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Topic: President Franklin D. Roosevelt

The Four Freedoms: More relevant than ever in a time of war, a quest for peace

 
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Freedom from want

As we enter this Thanksgiving Day, we are drawn to thoughts of hearth, home , family and family of the heart.

Though the faces, the hairstyles, the clothing may seem old-fashioned, the Norman Rockwell painting, Freedom from Want (at left) exemplifies what most of us see as the perfect Thanksgiving: a table laden with food, our families intact, disagreements set aside, and our dreams and despair shunted aside for a brief hours of well-nourished peace and companionship.

The painting is classic, and rooted in a yesterday that too soon become a grim reality. It is the height of irony that as we sit down to our Thanksgiving dinners today, the Four Freedoms articulated by President Franklin D. Roosevelt have resurfaced as the very issues for which wars are being fought. The Four Freedoms were first spoken by Roosevelt on January 6, 1941, in a State of the Union address to Congress just eleven months prior to the Japanese attack on Pearl Harbor — our “Day of Infamy.”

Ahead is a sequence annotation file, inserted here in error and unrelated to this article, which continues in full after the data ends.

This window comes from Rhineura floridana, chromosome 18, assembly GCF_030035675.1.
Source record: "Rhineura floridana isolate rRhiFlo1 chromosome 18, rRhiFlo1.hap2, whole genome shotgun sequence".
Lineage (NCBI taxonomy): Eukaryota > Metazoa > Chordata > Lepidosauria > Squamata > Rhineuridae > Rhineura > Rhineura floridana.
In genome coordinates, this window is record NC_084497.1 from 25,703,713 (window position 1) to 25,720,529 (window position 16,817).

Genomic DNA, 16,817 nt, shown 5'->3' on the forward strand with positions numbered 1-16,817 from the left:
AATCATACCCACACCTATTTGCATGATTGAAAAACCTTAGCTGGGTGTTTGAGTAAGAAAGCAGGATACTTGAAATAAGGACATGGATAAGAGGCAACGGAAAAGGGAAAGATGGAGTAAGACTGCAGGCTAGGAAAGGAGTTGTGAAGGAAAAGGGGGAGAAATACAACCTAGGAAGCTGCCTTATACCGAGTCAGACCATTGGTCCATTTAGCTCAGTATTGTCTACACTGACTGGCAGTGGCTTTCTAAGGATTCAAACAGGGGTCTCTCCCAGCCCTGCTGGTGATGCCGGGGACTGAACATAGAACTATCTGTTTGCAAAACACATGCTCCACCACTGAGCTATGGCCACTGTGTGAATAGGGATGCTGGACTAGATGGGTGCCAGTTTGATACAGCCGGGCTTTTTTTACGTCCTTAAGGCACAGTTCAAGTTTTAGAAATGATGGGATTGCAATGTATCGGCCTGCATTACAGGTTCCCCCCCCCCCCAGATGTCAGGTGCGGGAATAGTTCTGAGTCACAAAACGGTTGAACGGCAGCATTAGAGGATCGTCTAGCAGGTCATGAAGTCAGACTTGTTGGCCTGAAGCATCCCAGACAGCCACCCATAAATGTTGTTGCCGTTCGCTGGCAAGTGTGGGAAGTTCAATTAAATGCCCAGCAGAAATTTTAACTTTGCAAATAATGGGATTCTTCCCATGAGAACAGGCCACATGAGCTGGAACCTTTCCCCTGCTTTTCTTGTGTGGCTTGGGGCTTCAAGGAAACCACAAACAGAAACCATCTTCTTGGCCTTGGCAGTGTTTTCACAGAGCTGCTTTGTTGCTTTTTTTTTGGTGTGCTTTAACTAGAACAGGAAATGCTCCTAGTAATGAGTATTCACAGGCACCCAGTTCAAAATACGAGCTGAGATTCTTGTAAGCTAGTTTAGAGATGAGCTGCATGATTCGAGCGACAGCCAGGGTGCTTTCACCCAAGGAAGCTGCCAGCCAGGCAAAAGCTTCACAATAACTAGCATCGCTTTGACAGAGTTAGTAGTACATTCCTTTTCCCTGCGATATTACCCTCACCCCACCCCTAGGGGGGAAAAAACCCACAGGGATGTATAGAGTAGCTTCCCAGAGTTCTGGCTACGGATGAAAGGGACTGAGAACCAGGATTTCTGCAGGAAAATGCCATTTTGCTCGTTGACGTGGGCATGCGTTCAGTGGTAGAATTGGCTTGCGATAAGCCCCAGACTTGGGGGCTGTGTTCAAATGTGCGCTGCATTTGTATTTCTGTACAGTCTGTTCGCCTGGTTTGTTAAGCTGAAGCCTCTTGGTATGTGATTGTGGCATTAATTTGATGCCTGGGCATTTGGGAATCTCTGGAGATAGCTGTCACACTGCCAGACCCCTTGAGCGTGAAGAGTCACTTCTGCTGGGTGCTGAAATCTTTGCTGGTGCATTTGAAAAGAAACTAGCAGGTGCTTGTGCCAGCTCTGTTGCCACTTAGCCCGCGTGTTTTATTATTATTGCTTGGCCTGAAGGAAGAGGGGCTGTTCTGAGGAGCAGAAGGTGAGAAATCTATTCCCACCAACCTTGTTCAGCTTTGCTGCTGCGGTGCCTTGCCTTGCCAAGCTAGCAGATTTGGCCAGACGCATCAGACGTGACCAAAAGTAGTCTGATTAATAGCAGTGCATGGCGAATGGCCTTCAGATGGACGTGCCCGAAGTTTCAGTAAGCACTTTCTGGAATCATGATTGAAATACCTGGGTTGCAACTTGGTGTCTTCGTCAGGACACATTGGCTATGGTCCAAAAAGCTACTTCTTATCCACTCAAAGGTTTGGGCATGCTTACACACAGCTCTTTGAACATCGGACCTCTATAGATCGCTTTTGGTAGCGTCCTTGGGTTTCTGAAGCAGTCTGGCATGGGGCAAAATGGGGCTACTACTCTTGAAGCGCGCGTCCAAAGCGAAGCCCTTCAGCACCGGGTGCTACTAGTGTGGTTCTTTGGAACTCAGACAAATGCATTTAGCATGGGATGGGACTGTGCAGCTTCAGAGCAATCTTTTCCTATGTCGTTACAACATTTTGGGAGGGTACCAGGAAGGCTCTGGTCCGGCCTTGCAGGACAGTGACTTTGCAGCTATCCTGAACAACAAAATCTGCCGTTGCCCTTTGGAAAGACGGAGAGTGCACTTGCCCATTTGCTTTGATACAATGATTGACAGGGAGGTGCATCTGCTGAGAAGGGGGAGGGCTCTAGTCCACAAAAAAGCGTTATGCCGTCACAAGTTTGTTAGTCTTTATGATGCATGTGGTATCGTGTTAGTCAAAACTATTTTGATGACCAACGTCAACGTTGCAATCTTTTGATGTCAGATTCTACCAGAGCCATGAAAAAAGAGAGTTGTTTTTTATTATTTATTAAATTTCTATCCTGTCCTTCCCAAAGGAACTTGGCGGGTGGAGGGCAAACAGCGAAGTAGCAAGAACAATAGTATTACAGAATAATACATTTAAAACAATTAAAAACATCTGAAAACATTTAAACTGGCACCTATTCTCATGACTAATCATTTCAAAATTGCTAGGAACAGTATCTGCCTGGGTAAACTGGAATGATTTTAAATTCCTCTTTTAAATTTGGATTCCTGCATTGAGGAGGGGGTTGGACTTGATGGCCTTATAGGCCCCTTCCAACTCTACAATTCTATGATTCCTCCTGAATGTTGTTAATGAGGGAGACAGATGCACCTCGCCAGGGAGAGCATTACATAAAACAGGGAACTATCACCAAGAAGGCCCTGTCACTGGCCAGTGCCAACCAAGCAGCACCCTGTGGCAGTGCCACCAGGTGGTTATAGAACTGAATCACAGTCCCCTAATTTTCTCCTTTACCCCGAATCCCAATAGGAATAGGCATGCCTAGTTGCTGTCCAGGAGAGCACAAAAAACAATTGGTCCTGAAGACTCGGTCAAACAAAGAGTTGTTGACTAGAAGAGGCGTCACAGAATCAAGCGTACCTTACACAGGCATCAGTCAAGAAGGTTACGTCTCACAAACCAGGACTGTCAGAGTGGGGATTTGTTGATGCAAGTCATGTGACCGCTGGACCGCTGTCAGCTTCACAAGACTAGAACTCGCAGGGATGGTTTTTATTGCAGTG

In what has become known as the Four Freedoms speech, Roosevelt designated four benchmarks of fundamental human freedoms everyone “everywhere in the world” ought to enjoy:

1. Freedom of speech and expression
2. Freedom of every person to worship in his own way
3. Freedom from want
4. Freedom from fear

He took his belief beyond the Constitution and its first amendment protections, extending this ideal as a model for humanity. This endorsement of rights to economic security, this international perspective on foreign policy are now central tenets of American liberalism. «Read the rest of this article»

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